There is an alternative coming soon to all those cards that make your wallet a fat, ungainly beast. A San Francisco startup called Coin has introduced an all-in-one card that can store information from every card in your wallet. Information from multiple cards is accessed with a magnetic strip that changes depending upon which card you intend to use. Your information then syncs through a smartphone app. Your phone will even let you know if you leave your card behind at a restaurant and the card is disabled if it is away from your phone for more than 10 minutes. We have mixed feelings about the last part and still wonder what happens if you forget to charge your phone and it goes dead. Can this technology work with international chip and pin cards? We are sure some of those questions will work themselves out as the card gains users and experience. For now, Coin is open for preorders for $55 with expected delivery in summer 2014 - sounds interesting.
Speaking of interesting and cards, we were buying a few items at a favorite local business the other day and gave the cashier our good old-fashioned debit card. The cashier asked "debit or credit" to which we replied "which is better for you"? The sales associate who just moments ago had demonstrated above average knowledge and ability replied "I don't really know as I only work here." In our travels, we have come across local businesses that can't process debit cards with a PIN and instead run every card as a credit card.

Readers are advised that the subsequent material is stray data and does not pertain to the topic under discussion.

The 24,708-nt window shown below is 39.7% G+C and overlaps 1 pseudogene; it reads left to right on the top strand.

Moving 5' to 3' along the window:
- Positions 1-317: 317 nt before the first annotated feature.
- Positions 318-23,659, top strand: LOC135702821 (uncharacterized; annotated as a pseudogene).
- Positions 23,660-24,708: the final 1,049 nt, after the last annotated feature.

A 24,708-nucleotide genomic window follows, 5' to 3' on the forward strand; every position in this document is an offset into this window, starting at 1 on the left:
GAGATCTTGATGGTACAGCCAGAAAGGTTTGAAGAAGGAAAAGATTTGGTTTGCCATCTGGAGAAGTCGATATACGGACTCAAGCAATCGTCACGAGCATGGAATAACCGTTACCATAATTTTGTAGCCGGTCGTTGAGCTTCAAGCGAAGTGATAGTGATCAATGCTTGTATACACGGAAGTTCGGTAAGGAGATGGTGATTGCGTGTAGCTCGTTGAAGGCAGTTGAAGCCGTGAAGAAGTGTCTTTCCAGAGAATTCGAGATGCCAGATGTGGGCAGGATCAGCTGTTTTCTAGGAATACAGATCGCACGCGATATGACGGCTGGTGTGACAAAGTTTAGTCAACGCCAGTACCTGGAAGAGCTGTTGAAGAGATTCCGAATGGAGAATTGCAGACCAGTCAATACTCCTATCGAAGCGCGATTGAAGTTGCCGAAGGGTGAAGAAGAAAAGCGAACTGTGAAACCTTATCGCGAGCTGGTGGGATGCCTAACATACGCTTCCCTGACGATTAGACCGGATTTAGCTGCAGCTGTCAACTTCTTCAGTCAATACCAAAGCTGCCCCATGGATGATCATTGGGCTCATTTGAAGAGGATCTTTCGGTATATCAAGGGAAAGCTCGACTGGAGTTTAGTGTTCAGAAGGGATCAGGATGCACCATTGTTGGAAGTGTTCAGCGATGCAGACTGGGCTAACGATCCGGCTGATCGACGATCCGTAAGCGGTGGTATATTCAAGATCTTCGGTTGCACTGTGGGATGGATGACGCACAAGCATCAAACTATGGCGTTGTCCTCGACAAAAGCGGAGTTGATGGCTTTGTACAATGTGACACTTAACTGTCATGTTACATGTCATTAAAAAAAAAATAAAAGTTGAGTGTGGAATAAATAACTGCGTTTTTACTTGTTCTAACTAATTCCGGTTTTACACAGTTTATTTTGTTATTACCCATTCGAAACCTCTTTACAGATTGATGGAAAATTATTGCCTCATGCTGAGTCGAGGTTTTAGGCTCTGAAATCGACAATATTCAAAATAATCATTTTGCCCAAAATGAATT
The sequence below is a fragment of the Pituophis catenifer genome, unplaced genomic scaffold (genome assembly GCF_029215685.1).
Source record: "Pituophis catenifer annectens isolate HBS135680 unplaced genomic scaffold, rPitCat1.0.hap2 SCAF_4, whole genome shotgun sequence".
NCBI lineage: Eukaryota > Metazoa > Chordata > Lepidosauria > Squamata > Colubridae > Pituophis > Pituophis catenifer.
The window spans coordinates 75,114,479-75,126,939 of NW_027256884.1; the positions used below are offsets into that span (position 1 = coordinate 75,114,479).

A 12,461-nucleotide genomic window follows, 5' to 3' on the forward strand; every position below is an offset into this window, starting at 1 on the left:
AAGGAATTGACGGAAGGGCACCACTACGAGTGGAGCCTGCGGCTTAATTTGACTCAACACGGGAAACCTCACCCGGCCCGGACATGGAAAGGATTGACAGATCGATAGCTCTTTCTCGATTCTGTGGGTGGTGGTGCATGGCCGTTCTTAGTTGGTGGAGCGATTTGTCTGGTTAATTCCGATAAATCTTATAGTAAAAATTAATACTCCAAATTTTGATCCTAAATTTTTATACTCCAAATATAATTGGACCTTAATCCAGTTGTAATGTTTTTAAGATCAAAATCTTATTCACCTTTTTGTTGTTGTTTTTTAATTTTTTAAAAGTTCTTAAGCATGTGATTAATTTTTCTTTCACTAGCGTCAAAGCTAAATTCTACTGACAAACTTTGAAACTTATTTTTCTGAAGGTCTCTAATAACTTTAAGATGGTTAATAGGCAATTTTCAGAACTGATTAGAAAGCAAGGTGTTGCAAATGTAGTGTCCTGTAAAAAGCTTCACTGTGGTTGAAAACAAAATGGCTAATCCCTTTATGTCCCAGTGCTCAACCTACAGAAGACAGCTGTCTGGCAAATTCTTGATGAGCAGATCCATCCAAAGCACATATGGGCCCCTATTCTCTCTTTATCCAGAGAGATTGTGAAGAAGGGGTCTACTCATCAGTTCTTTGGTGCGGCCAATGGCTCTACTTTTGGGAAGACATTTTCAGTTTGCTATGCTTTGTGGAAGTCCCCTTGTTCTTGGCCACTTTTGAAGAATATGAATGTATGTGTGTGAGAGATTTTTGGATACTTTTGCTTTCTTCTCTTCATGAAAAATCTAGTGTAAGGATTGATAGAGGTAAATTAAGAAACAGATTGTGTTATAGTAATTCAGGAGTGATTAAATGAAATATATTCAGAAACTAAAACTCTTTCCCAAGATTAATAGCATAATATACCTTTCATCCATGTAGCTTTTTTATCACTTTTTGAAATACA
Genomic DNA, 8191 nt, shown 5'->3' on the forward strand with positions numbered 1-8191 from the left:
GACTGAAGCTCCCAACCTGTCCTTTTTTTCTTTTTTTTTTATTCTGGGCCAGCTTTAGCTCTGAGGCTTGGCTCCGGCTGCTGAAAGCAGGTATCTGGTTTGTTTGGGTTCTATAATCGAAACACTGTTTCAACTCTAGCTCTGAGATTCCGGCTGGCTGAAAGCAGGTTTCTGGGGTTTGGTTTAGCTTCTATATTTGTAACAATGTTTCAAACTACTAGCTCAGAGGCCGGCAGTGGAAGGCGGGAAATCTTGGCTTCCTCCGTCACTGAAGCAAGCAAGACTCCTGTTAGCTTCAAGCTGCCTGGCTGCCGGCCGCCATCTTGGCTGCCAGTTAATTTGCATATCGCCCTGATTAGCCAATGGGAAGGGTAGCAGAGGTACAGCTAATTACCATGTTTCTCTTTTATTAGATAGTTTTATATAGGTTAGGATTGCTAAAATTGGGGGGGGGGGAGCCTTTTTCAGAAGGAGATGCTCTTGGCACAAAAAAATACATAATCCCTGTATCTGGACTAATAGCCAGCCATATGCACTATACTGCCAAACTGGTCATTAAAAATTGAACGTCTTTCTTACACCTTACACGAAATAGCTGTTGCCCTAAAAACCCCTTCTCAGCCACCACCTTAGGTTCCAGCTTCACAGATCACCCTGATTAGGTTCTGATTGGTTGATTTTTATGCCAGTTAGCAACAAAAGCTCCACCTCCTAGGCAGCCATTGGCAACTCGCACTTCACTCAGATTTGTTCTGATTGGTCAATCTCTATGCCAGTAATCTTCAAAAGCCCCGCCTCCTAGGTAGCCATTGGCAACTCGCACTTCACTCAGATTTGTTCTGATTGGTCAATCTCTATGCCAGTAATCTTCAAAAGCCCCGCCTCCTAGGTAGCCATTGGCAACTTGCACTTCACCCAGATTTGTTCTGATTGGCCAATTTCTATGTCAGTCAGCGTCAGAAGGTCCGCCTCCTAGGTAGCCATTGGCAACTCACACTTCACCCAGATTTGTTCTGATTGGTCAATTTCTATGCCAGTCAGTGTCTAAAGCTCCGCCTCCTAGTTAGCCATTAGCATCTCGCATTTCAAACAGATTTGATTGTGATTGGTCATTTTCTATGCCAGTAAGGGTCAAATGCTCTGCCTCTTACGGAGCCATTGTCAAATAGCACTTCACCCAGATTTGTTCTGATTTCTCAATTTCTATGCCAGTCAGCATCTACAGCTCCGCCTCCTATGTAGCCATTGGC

Now, we've always had the impression that it is significantly more expensive for a business to run credit charges on a debit card than with a PIN, but we spoke to a credit/debit card provider about the differences and it turns out that it's not that simple. In fact, nothing about debit cards and merchant transaction costs is simple. One rule of thumb applies generally, and that is a threshold around $50. For charges less than that, there is probably no savings in running the transaction with a PIN. For charges larger than that, it is beneficial for the merchant to run the transaction with a PIN. With that knowledge, it now makes sense for certain businesses to not have a PIN pad - like a convenience store where the transactions are small.
If your bank offers merchant services, it seems like a good outreach to offer training on the pluses and minuses of PIN transactions to your existing merchant service customers. Are you interested in growing that line of business? Offer to train other small businesses in your customer footprint.
We were poking around consumer finance-for-dummies-type web sites to see what they had to say about debit versus credit. They acknowledge that there is no difference in how the money comes out of your account when you use a debit card, regardless of whether it is run as a debit or credit. But the "common knowledge" approach is that consumer should prefer the charge is run as a credit unless the customer is making a cash withdrawal. The reasoning is that there are stronger fraud protections. In reality, the fraud protection on a debit card is identical regardless of whether the charge is run as a debit or credit as mandated by law and common practice.
Once again, there is a certain amount of misinformation or lack of information around, so bankers need to be a resource for their customers, both business and retail.
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